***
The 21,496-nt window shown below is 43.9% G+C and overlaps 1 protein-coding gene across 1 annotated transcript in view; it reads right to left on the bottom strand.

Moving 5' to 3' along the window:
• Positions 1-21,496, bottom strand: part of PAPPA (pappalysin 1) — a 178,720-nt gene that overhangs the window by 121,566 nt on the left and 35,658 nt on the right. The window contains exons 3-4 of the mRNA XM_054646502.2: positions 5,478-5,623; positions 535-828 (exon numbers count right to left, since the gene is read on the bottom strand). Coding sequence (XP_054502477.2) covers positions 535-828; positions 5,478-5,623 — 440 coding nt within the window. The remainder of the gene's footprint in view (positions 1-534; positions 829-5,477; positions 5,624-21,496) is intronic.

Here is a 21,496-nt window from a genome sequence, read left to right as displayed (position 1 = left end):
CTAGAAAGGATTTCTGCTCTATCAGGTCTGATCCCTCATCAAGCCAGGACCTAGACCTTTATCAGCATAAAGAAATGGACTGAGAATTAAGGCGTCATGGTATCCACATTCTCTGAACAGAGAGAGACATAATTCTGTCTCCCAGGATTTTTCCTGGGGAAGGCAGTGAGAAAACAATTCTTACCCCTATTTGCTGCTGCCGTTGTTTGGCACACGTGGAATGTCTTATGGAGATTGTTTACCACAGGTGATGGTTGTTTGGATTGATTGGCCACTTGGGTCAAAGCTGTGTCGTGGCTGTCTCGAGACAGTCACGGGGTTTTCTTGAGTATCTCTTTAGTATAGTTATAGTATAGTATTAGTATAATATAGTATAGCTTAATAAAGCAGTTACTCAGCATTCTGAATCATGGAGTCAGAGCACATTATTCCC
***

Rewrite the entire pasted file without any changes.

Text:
The 21,496-nt window shown below is 43.9% G+C and overlaps 1 protein-coding gene across 1 annotated transcript in view; it reads right to left on the bottom strand.

Moving 5' to 3' along the window:
• Positions 1-21,496, bottom strand: part of PAPPA (pappalysin 1) — a 178,720-nt gene that overhangs the window by 121,566 nt on the left and 35,658 nt on the right. The window contains exons 3-4 of the mRNA XM_054646502.2: positions 5,478-5,623; positions 535-828 (exon numbers count right to left, since the gene is read on the bottom strand). Coding sequence (XP_054502477.2) covers positions 535-828; positions 5,478-5,623 — 440 coding nt within the window. The remainder of the gene's footprint in view (positions 1-534; positions 829-5,477; positions 5,624-21,496) is intronic.

Here is a 21,496-nt window from a genome sequence, read left to right as displayed (position 1 = left end):
CTAGAAAGGATTTCTGCTCTATCAGGTCTGATCCCTCATCAAGCCAGGACCTAGACCTTTATCAGCATAAAGAAATGGACTGAGAATTAAGGCGTCATGGTATCCACATTCTCTGAACAGAGAGAGACATAATTCTGTCTCCCAGGATTTTTCCTGGGGAAGGCAGTGAGAAAACAATTCTTACCCCTATTTGCTGCTGCCGTTGTTTGGCACACGTGGAATGTCTTATGGAGATTGTTTACCACAGGTGATGGTTGTTTGGATTGATTGGCCACTTGGGTCAAAGCTGTGTCGTGGCTGTCTCGAGACAGTCACGGGGTTTTCTTGAGTATCTCTTTAGTATAGTTATAGTATAGTATTAGTATAATATAGTATAGCTTAATAAAGCAGTTACTCAGCATTCTGAATCATGGAGTCAGAGCACATTATTCCC